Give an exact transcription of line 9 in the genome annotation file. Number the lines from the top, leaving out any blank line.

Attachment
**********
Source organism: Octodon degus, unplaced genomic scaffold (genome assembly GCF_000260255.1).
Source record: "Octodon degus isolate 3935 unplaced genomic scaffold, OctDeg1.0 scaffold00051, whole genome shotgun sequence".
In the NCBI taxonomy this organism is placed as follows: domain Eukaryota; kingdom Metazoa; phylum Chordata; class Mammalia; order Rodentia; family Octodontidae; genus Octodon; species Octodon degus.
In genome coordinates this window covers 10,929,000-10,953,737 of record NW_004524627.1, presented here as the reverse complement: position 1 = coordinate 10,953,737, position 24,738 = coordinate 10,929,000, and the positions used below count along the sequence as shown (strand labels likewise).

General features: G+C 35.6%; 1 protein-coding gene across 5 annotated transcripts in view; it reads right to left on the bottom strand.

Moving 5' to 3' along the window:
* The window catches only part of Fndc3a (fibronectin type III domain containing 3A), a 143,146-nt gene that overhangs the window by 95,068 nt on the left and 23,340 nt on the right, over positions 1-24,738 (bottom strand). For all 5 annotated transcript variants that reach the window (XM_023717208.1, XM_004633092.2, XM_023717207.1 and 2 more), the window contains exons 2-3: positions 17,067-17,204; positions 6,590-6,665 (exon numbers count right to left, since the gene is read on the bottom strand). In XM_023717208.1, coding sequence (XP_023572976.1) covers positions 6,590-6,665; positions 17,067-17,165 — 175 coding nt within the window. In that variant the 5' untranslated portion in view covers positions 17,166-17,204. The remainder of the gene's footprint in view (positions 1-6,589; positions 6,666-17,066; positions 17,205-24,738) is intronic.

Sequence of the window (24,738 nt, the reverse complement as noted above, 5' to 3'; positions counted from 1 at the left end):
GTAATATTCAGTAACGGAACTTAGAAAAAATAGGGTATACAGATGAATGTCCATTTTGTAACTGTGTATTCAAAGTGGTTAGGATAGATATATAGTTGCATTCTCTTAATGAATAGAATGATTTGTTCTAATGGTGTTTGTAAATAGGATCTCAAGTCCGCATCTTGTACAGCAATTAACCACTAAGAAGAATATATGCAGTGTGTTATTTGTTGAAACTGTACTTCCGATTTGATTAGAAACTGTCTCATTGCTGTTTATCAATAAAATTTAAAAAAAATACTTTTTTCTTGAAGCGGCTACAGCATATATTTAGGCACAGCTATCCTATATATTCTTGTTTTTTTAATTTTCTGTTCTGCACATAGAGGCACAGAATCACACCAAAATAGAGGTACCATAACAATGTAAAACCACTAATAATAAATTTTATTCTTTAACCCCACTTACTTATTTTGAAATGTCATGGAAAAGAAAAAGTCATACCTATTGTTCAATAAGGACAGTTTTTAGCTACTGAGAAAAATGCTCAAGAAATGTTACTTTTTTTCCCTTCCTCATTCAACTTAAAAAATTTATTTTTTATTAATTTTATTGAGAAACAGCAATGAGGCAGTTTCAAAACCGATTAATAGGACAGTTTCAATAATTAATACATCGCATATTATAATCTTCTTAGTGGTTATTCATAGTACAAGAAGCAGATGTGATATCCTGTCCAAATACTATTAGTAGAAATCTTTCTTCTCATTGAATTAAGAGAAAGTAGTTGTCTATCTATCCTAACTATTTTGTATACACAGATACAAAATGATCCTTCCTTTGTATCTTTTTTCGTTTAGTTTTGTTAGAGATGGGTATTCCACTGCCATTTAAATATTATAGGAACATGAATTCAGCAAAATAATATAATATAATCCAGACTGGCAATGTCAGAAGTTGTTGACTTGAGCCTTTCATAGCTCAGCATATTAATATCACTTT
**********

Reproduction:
GTAATATTCAGTAACGGAACTTAGAAAAAATAGGGTATACAGATGAATGTCCATTTTGTAACTGTGTATTCAAAGTGGTTAGGATAGATATATAGTTGCATTCTCTTAATGAATAGAATGATTTGTTCTAATGGTGTTTGTAAATAGGATCTCAAGTCCGCATCTTGTACAGCAATTAACCACTAAGAAGAATATATGCAGTGTGTTATTTGTTGAAACTGTACTTCCGATTTGATTAGAAACTGTCTCATTGCTGTTTATCAATAAAATTTAAAAAAAATACTTTTTTCTTGAAGCGGCTACAGCATATATTTAGGCACAGCTATCCTATATATTCTTGTTTTTTTAATTTTCTGTTCTGCACATAGAGGCACAGAATCACACCAAAATAGAGGTACCATAACAATGTAAAACCACTAATAATAAATTTTATTCTTTAACCCCACTTACTTATTTTGAAATGTCATGGAAAAGAAAAAGTCATACCTATTGTTCAATAAGGACAGTTTTTAGCTACTGAGAAAAATGCTCAAGAAATGTTACTTTTTTTCCCTTCCTCATTCAACTTAAAAAATTTATTTTTTATTAATTTTATTGAGAAACAGCAATGAGGCAGTTTCAAAACCGATTAATAGGACAGTTTCAATAATTAATACATCGCATATTATAATCTTCTTAGTGGTTATTCATAGTACAAGAAGCAGATGTGATATCCTGTCCAAATACTATTAGTAGAAATCTTTCTTCTCATTGAATTAAGAGAAAGTAGTTGTCTATCTATCCTAACTATTTTGTATACACAGATACAAAATGATCCTTCCTTTGTATCTTTTTTCGTTTAGTTTTGTTAGAGATGGGTATTCCACTGCCATTTAAATATTATAGGAACATGAATTCAGCAAAATAATATAATATAATCCAGACTGGCAATGTCAGAAGTTGTTGACTTGAGCCTTTCATAGCTCAGCATATTAATATCACTTT